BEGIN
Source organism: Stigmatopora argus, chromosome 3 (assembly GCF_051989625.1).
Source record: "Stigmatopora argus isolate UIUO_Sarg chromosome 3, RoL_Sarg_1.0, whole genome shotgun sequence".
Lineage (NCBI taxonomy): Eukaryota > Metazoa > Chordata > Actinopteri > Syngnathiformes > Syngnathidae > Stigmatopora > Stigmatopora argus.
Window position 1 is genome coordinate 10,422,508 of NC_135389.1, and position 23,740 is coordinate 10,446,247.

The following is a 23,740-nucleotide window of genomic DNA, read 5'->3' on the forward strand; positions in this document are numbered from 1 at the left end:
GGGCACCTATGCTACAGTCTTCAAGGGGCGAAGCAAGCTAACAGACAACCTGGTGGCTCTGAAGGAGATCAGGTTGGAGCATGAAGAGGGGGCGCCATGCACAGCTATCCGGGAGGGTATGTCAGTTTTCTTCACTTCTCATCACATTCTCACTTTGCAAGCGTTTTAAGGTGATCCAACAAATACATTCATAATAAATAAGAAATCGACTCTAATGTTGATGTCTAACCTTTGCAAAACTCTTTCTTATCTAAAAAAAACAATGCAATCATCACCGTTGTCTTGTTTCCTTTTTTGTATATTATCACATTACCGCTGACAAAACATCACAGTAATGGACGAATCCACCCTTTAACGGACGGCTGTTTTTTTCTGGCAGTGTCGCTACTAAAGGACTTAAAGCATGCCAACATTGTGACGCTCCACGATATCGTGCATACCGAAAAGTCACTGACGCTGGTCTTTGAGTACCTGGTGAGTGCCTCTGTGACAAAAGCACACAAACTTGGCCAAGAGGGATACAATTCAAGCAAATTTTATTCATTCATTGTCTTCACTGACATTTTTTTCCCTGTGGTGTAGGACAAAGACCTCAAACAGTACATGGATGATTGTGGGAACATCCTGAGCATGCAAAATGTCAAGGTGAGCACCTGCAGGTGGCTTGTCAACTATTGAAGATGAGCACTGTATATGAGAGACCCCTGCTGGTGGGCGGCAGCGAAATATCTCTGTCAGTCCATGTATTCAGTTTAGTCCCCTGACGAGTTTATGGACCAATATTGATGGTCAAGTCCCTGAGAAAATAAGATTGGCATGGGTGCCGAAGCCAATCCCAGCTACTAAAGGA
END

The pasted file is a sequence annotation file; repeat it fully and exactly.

Source organism: Stigmatopora argus, chromosome 3 (assembly GCF_051989625.1).
Source record: "Stigmatopora argus isolate UIUO_Sarg chromosome 3, RoL_Sarg_1.0, whole genome shotgun sequence".
Lineage (NCBI taxonomy): Eukaryota > Metazoa > Chordata > Actinopteri > Syngnathiformes > Syngnathidae > Stigmatopora > Stigmatopora argus.
Window position 1 is genome coordinate 10,422,508 of NC_135389.1, and position 23,740 is coordinate 10,446,247.

The following is a 23,740-nucleotide window of genomic DNA, read 5'->3' on the forward strand; positions in this document are numbered from 1 at the left end:
GGGCACCTATGCTACAGTCTTCAAGGGGCGAAGCAAGCTAACAGACAACCTGGTGGCTCTGAAGGAGATCAGGTTGGAGCATGAAGAGGGGGCGCCATGCACAGCTATCCGGGAGGGTATGTCAGTTTTCTTCACTTCTCATCACATTCTCACTTTGCAAGCGTTTTAAGGTGATCCAACAAATACATTCATAATAAATAAGAAATCGACTCTAATGTTGATGTCTAACCTTTGCAAAACTCTTTCTTATCTAAAAAAAACAATGCAATCATCACCGTTGTCTTGTTTCCTTTTTTGTATATTATCACATTACCGCTGACAAAACATCACAGTAATGGACGAATCCACCCTTTAACGGACGGCTGTTTTTTTCTGGCAGTGTCGCTACTAAAGGACTTAAAGCATGCCAACATTGTGACGCTCCACGATATCGTGCATACCGAAAAGTCACTGACGCTGGTCTTTGAGTACCTGGTGAGTGCCTCTGTGACAAAAGCACACAAACTTGGCCAAGAGGGATACAATTCAAGCAAATTTTATTCATTCATTGTCTTCACTGACATTTTTTTCCCTGTGGTGTAGGACAAAGACCTCAAACAGTACATGGATGATTGTGGGAACATCCTGAGCATGCAAAATGTCAAGGTGAGCACCTGCAGGTGGCTTGTCAACTATTGAAGATGAGCACTGTATATGAGAGACCCCTGCTGGTGGGCGGCAGCGAAATATCTCTGTCAGTCCATGTATTCAGTTTAGTCCCCTGACGAGTTTATGGACCAATATTGATGGTCAAGTCCCTGAGAAAATAAGATTGGCATGGGTGCCGAAGCCAATCCCAGCTACTAAAGGA